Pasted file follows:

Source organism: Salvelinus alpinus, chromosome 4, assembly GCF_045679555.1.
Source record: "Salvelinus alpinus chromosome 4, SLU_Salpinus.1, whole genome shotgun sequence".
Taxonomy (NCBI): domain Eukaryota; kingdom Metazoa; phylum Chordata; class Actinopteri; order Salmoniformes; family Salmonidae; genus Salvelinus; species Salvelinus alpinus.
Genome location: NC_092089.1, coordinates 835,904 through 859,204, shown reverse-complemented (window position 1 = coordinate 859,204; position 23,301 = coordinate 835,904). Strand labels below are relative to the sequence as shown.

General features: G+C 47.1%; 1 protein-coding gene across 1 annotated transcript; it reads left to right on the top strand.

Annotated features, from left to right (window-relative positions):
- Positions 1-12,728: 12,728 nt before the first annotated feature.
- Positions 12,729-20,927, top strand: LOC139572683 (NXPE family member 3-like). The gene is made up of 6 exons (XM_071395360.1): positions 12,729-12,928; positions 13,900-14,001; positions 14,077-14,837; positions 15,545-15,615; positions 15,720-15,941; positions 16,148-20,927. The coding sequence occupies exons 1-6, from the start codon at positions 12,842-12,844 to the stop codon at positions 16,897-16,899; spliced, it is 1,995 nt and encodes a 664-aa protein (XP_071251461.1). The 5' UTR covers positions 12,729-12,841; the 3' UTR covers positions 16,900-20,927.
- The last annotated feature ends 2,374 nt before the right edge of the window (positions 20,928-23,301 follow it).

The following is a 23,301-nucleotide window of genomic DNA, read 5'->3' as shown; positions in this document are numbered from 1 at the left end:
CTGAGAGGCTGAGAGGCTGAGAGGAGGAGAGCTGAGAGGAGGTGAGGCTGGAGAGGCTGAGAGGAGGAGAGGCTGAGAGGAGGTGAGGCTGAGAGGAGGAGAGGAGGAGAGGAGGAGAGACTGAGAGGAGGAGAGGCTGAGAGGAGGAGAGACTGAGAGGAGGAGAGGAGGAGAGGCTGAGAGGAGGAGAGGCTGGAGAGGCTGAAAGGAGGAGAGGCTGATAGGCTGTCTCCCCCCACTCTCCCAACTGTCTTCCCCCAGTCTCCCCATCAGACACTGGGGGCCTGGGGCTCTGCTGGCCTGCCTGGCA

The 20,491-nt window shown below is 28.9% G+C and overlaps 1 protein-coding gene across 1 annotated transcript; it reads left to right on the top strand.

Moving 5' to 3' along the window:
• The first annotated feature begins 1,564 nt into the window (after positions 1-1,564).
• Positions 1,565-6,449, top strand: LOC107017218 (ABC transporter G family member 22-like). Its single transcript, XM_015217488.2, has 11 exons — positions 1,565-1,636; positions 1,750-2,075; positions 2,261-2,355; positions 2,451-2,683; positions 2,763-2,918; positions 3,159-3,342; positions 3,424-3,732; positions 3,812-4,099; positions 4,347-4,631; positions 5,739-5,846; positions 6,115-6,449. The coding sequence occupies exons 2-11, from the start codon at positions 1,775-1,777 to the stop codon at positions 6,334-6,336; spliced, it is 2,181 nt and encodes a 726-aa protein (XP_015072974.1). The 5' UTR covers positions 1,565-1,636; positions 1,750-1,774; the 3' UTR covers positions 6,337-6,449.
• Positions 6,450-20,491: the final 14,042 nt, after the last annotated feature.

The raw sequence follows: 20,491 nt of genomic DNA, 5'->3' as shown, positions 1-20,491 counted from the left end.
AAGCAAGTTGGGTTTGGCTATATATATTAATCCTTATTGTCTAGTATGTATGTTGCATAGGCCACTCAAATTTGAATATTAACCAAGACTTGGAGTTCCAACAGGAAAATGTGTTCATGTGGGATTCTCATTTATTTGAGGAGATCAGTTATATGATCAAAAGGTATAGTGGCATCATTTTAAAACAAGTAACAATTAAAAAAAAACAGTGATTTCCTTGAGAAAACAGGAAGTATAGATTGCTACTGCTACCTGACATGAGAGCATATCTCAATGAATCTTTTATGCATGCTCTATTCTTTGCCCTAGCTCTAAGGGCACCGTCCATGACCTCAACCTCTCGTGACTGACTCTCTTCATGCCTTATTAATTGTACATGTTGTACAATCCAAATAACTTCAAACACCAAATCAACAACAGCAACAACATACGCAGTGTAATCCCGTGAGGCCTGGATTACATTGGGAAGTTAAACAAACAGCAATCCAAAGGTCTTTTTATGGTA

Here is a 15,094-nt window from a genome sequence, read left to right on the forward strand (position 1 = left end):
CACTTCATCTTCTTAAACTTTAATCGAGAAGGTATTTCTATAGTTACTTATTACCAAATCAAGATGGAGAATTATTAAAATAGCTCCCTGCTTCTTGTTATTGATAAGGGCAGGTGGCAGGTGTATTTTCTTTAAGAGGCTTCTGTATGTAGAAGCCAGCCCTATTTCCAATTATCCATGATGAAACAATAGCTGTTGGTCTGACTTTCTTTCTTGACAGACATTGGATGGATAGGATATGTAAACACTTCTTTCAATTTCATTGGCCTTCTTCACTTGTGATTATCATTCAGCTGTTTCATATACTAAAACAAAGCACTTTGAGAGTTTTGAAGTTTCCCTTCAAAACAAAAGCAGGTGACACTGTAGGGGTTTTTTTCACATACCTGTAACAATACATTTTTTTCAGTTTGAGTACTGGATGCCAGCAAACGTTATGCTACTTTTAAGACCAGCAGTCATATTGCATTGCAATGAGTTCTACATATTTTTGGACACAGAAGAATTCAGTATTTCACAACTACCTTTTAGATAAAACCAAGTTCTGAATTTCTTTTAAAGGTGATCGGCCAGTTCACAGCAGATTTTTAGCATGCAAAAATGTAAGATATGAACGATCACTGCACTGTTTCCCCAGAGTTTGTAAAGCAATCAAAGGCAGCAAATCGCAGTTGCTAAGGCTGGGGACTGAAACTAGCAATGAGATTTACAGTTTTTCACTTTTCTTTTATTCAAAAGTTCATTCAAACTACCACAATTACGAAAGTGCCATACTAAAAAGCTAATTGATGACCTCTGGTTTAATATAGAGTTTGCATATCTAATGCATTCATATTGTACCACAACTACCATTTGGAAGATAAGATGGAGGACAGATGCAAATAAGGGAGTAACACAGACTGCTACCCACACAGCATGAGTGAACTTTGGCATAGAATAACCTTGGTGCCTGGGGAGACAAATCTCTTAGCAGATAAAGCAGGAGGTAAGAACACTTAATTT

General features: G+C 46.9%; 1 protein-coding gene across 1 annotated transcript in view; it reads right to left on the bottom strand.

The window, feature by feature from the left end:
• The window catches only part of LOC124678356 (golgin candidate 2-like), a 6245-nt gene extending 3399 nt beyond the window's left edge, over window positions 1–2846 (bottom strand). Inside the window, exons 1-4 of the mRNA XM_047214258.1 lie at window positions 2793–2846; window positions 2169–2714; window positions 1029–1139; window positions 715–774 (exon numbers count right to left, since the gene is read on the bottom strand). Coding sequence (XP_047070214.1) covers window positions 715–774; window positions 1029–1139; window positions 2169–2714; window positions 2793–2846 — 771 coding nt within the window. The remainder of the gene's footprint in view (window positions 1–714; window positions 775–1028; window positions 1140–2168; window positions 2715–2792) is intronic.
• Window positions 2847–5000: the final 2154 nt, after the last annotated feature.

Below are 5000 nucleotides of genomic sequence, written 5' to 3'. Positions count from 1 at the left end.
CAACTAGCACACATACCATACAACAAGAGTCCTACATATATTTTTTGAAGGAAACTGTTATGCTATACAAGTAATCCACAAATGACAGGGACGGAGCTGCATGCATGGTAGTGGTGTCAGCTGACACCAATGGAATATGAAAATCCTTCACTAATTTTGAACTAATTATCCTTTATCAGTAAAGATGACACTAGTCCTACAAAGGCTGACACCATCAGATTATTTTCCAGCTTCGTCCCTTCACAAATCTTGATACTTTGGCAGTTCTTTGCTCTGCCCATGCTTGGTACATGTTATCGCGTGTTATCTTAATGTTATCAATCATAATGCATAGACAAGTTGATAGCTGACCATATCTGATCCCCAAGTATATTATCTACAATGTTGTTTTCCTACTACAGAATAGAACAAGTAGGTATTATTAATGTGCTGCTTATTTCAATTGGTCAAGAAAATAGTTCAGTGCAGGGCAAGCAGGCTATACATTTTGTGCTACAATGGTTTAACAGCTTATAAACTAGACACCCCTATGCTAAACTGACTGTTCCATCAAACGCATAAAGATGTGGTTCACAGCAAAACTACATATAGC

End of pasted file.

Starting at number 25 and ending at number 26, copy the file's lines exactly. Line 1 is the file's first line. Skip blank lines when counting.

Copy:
Below are 5000 nucleotides of genomic sequence, written 5' to 3'. Positions count from 1 at the left end.
CAACTAGCACACATACCATACAACAAGAGTCCTACATATATTTTTTGAAGGAAACTGTTATGCTATACAAGTAATCCACAAATGACAGGGACGGAGCTGCATGCATGGTAGTGGTGTCAGCTGACACCAATGGAATATGAAAATCCTTCACTAATTTTGAACTAATTATCCTTTATCAGTAAAGATGACACTAGTCCTACAAAGGCTGACACCATCAGATTATTTTCCAGCTTCGTCCCTTCACAAATCTTGATACTTTGGCAGTTCTTTGCTCTGCCCATGCTTGGTACATGTTATCGCGTGTTATCTTAATGTTATCAATCATAATGCATAGACAAGTTGATAGCTGACCATATCTGATCCCCAAGTATATTATCTACAATGTTGTTTTCCTACTACAGAATAGAACAAGTAGGTATTATTAATGTGCTGCTTATTTCAATTGGTCAAGAAAATAGTTCAGTGCAGGGCAAGCAGGCTATACATTTTGTGCTACAATGGTTTAACAGCTTATAAACTAGACACCCCTATGCTAAACTGACTGTTCCATCAAACGCATAAAGATGTGGTTCACAGCAAAACTACATATAGC